Isle of Colonsay - just a wee Hebridean gem!
Colonsay is one of the most attractive of the Inner Hebrides, with much more than just choughs and corncrakes. One of our favourite Scottish islands.
Colonsay is one of the most beguiling of the Hebrides, a small Scottish island with a big appeal for lovers of the outdoors.
Drive down the hill towards the douce bed-and breakfasts of Oban and the bay will catch your eye. Offshore, the island of Kerrera - my least favourite island - forms a humpy green breakwater and protects Oban's piers from the south-westerlies. Close at hand, the breezy crescent of the town's promenade is lined with more hotels, as well as shops selling everything from Scottish designer jewellery to organic oatcakes. These days, Oban has plenty to offer with a good restaurant choice in particular.
For many, this is the end of the drive, or the rail journey. But Oban should be a beginning, for it is the gateway to the Inner Hebrides and the island of Colonsay. Out beyond Kerrera, the hills of the island of Mull are conspicuous, but the very best is out of sight, south-westwards down the sea-lanes once ploughed by the galleys of the Lords of the Isles in the Middle Ages.
The Caledonian Macbrayne ferry takes just over two hours to reach the island of Colonsay. (Five sailings a week in the summer season from Oban plus there is one ferry a week from Kennacraig on the mainland, via Port Askaig on Islay.) On a day of even average visibility, the island views on the way are outstanding. Clear of Kerrera, Mull stretches far westwards, its water-fluted cliffs all blocks and battleship prows. (That phrase is so close to being blue-pencilled.) On the landward side, beyond Seil and the rough dome of uninhabited Scarba, Jura is humped and sinuous, back-lit silver-grey. (Look, get an editorial grip will ya?) Finally, when the rock-twisted Garvellachs, the Isles of the Sea, drop away, Colonsay itself takes shape out of the glittering sea, dead ahead. It is indeed a poetic voyage and perhaps a plate of Caledonian MacBrayne’s finest fish and chips en route is needed as a reminder that this is no luxury cruise, but a vital island lifeline. About 120 residents depend on the CalMac ferries for supplies, livestock movements, mail – and visitors.
Hebridean Air also flies from Oban to Colonsay but we like the ferry journey as it feels an essential part of this island adventure.
Colonsay is barely eight miles (13km) long. Beyond its western shores lies Canada, give or take a couple of lighthouses. Seen from the boat, the island gives little away on first impression. Grey rock rubs through a threadbare moorland. Then, as the ferry’s bow-thrusters churn and edge it deftly to Scalasaig pier, a bright green field can be seen rolling up to the island’s only hotel – which is a cool and stylish affair. Meanwhile, the post office van is down from the only store, and in the general bustle is the hotel courtesy luggage car, a tractor possibly driven by a sheepdog, boxes of oysters blowing bubbles while awaiting loading – and an assortment of green wellies in which stalk earnest ornithologists.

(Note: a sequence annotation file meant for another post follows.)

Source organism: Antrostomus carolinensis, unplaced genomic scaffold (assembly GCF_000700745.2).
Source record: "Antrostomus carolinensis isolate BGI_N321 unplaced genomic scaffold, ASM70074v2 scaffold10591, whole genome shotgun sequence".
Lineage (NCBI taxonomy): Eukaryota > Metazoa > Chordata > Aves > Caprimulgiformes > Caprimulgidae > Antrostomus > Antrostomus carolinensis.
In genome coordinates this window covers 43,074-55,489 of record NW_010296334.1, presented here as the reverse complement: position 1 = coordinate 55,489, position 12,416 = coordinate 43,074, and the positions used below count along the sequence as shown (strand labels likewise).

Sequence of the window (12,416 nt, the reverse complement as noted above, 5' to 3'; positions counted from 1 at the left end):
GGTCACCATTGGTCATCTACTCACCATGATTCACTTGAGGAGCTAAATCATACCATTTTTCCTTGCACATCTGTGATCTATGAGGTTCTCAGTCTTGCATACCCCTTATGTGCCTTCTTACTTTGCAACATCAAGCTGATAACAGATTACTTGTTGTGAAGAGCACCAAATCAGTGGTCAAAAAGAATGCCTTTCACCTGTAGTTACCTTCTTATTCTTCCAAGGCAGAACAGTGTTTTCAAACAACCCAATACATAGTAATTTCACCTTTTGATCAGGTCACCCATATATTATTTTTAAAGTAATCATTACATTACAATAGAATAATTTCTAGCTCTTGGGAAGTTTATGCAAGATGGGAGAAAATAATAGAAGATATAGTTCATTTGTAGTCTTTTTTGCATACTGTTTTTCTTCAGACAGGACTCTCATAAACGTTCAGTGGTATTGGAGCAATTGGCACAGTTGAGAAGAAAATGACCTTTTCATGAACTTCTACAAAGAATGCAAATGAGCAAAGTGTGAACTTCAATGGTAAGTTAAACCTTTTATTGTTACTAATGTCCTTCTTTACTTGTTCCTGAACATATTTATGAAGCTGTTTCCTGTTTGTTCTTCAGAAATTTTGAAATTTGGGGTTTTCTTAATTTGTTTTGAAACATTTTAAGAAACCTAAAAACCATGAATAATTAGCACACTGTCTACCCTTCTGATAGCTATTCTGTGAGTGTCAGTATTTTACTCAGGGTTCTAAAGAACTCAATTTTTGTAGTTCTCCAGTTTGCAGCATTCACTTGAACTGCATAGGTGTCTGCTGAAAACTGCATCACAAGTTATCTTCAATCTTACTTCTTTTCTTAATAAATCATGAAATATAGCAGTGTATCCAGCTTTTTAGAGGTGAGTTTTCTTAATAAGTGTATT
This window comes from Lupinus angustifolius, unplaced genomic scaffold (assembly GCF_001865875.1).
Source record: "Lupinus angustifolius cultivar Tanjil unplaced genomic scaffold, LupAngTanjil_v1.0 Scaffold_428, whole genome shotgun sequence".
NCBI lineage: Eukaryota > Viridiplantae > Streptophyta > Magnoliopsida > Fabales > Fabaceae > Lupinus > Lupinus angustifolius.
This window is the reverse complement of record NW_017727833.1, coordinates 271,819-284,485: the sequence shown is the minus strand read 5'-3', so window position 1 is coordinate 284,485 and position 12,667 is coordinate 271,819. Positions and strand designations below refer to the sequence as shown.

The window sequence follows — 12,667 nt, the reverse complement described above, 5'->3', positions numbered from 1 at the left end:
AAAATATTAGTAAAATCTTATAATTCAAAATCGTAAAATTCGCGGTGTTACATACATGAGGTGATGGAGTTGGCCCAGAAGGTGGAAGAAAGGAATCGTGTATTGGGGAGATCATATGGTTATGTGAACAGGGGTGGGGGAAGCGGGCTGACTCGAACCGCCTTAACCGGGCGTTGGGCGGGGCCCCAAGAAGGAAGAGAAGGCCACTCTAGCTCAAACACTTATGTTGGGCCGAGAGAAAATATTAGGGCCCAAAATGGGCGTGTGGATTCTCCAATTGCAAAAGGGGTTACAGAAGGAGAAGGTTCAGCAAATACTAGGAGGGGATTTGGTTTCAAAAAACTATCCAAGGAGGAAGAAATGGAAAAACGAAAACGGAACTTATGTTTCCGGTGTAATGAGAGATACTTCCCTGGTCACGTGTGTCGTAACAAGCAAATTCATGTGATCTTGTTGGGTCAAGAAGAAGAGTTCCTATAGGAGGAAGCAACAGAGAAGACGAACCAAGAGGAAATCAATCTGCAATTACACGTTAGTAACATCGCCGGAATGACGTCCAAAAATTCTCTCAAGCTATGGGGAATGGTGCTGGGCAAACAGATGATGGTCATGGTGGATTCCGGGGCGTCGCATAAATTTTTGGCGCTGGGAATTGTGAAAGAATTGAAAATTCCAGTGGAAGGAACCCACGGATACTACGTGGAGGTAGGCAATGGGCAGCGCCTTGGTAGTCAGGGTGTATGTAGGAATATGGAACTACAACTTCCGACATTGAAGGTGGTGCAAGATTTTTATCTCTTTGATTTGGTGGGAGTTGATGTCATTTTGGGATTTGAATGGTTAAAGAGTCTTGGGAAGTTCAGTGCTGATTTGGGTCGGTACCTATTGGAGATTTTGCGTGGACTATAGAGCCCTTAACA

The boat’s arrival is an important island event. Some visitors take their cars, as there are at least 14 miles of public road. Others visitors can hire bikes. In addition to the hotel, there are a few guest houses, as well as a backpackers hostel. There is also a surprising amount of self-catering accommodation – mainly estate cottages belonging the Strathcona family for over 100 years.
The grounds of Colonsay House, a rambling, pink mansion, with their tender rhododendrons, thickets of rampant escallonia and many species much rarer, are open to the public on Wednesdays and Friday afternoons plus there is a nice cafe here too. The house is half-hidden in woodlands in the island’s sheltered interior. There are also five apartments located in a south facing wing available to rent.
Even to the explorer on foot, the island soon reveals itself to be much more than rocky moors on the Atlantic edge. The farms raise sheep and cattle, the rabbit-cropped machair is shadowed by hunting buzzards, while wild goats browse round the edges of protected patches of unusual Hebridean natural woodlands of oak, hazel and willow. The habitat list also includes gleaming sandy beaches and extensive tidal sandflats as well as impressive sea-cliffs.
The hotel is a social centre. In the public bar you can chat to locals. There are also ceilidhs in the village hall every Saturday during the main season where visitors are both welcomed and encouraged to contribute to the entertainment.
The island also hosts a range of popular events such as The Festival of Spring and also a music festival in the autumn, plus a whole lot more.
With its diverse habitats in a small area, the isle of Colonsay is a birdy sort of place. This is further helped by very little disturbance by you or me. Most of the dogs work for a living and there are no caravan sites, waterskiers, juke boxes, tartan dolly shops, or off-road bikers.